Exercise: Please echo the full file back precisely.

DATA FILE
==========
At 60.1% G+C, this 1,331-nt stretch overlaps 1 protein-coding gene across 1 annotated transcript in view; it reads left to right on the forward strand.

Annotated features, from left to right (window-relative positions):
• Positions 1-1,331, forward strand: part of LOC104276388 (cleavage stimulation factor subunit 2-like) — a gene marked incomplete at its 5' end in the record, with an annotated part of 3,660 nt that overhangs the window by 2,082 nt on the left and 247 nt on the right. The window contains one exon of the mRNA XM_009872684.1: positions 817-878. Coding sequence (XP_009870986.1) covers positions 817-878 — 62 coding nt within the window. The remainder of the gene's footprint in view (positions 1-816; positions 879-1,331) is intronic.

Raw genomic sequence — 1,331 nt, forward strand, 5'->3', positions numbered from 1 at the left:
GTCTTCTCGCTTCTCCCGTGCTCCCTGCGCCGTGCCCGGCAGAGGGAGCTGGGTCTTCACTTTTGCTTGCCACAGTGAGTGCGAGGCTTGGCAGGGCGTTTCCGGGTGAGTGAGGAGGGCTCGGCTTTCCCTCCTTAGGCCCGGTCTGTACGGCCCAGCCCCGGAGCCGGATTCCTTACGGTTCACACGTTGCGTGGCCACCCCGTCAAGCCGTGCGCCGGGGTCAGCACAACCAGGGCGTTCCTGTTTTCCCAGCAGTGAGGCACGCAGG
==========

At 60.1% G+C, this 1,331-nt stretch overlaps 1 protein-coding gene across 1 annotated transcript in view; it reads left to right on the forward strand.

Annotated features, from left to right (window-relative positions):
• Positions 1-1,331, forward strand: part of LOC104276388 (cleavage stimulation factor subunit 2-like) — a gene marked incomplete at its 5' end in the record, with an annotated part of 3,660 nt that overhangs the window by 2,082 nt on the left and 247 nt on the right. The window contains one exon of the mRNA XM_009872684.1: positions 817-878. Coding sequence (XP_009870986.1) covers positions 817-878 — 62 coding nt within the window. The remainder of the gene's footprint in view (positions 1-816; positions 879-1,331) is intronic.

Raw genomic sequence — 1,331 nt, forward strand, 5'->3', positions numbered from 1 at the left:
GTCTTCTCGCTTCTCCCGTGCTCCCTGCGCCGTGCCCGGCAGAGGGAGCTGGGTCTTCACTTTTGCTTGCCACAGTGAGTGCGAGGCTTGGCAGGGCGTTTCCGGGTGAGTGAGGAGGGCTCGGCTTTCCCTCCTTAGGCCCGGTCTGTACGGCCCAGCCCCGGAGCCGGATTCCTTACGGTTCACACGTTGCGTGGCCACCCCGTCAAGCCGTGCGCCGGGGTCAGCACAACCAGGGCGTTCCTGTTTTCCCAGCAGTGAGGCACGCAGG